One large female came right up to the fence in front of me and I briefly touched her soft, tightly curled locks before her deep, guttural growl inspired in me a feeling of unease. A moment later, this imposing female lowered her head and rammed her horns into the fence right next to where I was standing. The young ones may have been looking for a new adventure when they approached us, but the adults clearly intended to keep us at a distance and warn us away from the young. We quickly backed away from the fence, but two females standing over 5 feet at the shoulder rammed the wire fence several more times just to make their position clear.
When we stepped away from the fence and tried moving further down the trail to another gathering of buffalo, the adults continued to follow us right along the fence line, occasionally emitting deep rumbles of warning. Kristi backed further away and moved up a hillside to try to get better shots over the fence with a powerful, zoom lens. I retreated in the other direction to try to minimize the threat we seemed to pose. I had never seen the bison at LBTL behave aggressively. Bison mating season runs from July through September; this was the first week of December. But, as I backed down the trail, I noticed the large male repeatedly trying to mount a mature female. Maybe this behavior had something to do with the unseasonably warm weather?
We did manage to take some photographs in the bright light of early afternoon, but we only stayed at that location about 20 more minutes. One female, in particular, seemed to take issue with Kristi and her long lens and moved at every turn to thwart her efforts to capture some clear, unobstructed pictures of the adolescent calves. We decided to gather our gear and head back to the car to try our luck further north at the LBTL Bison and Elk Prairie. On the way, we stopped at the Golden Pond park visitor center. We talked to a ranger to find out more about the Bison and Elk Prairie and how to access it. As we were leaving, the ranger mentioned that he didn’t know why, but the bison had been “behaving strangely lately".
The Bison and Elk ‘Safari Park’ Experience
We ended up finding many more photographic opportunities to the north at the Bison and Elk Prairie. This area is a 700-acre, enclosed grassland over rolling hills mixed with clumps of deciduous and evergreen forest. About 70 elk and close to 90 bison can be found here, as well as wild turkeys, hawks, and many other critters. The prairie is a drive-thru attraction open to visitors in vehicles from dawn to dusk, seven days a week, and contains a 3.5 mile paved loop dotted with interpretive stops. A $5 entry fee per vehicle buys one a hit-or-miss chance of viewing the animals up-close, depending upon whether they happen to be near the drive when one visits.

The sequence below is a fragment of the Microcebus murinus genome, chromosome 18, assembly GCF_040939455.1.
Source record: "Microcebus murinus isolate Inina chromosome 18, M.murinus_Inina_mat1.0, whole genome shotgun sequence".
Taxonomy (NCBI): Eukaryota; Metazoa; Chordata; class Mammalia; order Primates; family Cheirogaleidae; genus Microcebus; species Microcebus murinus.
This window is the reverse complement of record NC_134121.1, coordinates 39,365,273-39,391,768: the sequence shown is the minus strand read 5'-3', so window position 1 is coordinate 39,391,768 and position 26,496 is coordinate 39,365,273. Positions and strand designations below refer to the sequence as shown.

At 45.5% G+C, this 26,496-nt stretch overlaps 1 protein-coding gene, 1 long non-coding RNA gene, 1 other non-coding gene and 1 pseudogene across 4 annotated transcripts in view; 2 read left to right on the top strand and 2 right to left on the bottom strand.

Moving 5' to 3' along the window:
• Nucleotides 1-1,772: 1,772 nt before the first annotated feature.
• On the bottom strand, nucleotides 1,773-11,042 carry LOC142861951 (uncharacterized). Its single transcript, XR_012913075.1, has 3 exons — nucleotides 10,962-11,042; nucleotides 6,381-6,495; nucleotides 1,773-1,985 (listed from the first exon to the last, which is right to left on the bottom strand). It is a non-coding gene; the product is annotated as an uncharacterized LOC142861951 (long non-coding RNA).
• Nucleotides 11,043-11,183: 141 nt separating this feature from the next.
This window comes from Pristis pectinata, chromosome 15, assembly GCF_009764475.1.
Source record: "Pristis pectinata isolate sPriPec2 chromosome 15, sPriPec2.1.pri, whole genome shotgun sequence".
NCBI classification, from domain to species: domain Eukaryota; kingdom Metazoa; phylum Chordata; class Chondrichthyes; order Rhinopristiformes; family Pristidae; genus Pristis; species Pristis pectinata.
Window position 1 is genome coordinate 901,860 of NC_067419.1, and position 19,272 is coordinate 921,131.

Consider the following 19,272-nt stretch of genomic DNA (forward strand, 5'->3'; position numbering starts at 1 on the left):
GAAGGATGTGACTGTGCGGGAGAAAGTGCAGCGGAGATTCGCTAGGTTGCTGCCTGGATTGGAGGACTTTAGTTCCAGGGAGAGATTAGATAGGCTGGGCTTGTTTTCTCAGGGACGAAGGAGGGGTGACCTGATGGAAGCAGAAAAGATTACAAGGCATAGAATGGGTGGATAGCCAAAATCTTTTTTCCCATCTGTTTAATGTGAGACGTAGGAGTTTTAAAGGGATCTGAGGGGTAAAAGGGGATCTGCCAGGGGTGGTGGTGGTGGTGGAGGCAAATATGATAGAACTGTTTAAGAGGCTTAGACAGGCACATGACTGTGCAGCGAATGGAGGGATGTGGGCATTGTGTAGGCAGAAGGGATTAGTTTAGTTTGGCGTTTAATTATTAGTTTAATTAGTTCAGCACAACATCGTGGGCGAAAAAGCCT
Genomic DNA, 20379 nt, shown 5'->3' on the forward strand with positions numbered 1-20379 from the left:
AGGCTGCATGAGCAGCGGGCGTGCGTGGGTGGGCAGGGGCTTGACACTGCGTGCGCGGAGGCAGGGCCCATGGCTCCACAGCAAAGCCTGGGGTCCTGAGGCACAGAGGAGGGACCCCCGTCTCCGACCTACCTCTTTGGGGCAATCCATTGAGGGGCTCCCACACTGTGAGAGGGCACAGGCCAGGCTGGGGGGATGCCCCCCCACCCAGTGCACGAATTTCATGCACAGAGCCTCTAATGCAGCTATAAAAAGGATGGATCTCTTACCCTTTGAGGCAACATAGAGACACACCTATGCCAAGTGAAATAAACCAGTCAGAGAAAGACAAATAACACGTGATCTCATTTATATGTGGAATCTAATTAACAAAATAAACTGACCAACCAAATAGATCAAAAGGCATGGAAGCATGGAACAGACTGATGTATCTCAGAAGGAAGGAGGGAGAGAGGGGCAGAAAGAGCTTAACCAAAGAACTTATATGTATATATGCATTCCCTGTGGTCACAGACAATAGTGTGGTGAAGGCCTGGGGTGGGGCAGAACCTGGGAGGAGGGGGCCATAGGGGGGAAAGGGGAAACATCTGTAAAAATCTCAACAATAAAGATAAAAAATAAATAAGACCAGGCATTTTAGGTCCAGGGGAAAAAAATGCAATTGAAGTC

We were really lucky on that day, as there was a large herd of buffalo hanging out close to both sides of the road (and sometimes in the middle) at one area along the drive, and the buffalo mingled there for a long time. We also saw half a dozen elk, a few turkeys, and a falcon perched high atop a dead tree during our two loops through the park. Although I’ve never visited one, I imagine that driving the loop that day within feet of standing buffalo and passing elk was a lot like driving through one of those safari parks found at places like Busch Gardens. We took our time and spent a lot of it pulled off to one side of the drive photographing bison and elk.
As mentioned, the buffalo were gathered in one area along both sides of the road. Fortunately, we experienced none of the aggressive behaviors from the animals here that we had encountered at the south range. In fact, they barely seemed to notice that we were there. We were able to keep our windows down and lean out when needed to grab unobstructed shots of buffalo passing, grazing or playing within just a few feet of our car.
The excitement was palpable inside our vehicle as we worked quickly to capture as many photographs as possible in the fading, late afternoon, December light. Each of us was hoping that she would be the one to grab a unique and spectacular shot; that one-in-a-hundred image that would end up being the best shot of the day. One moment, Kristi was the lucky one with the best shots on her side of the vehicle, the next moment I was getting a new opportunity on the passenger side. Fortunately, Kristi occasionally lent me her large and powerful 100-400mm zoom lens so I could get a few close-ups. Otherwise, all of my shots were in the range of 50-200mm.
The herd was a mix of babies under two, adolescents and adults. I really enjoyed the opportunity to get some close-up shots of the massive adults grazing in golden, shoulder high grasses topped with those white, billowy flowers. Although photographers typically try to capture wildlife as clearly as possible, and particularly desire that the eyes be the main point of focus in a shot, I could imagine the potential in shots where the buffalo were largely or partially obscured by grasses. I envisioned images of adults foraging in the winter flora where the only visible part of the animals were the archetypal shape of the humped shoulders, the curved horns and full heads of hair, or perhaps ones that included just one eye peeking out from between stalks of golden grass.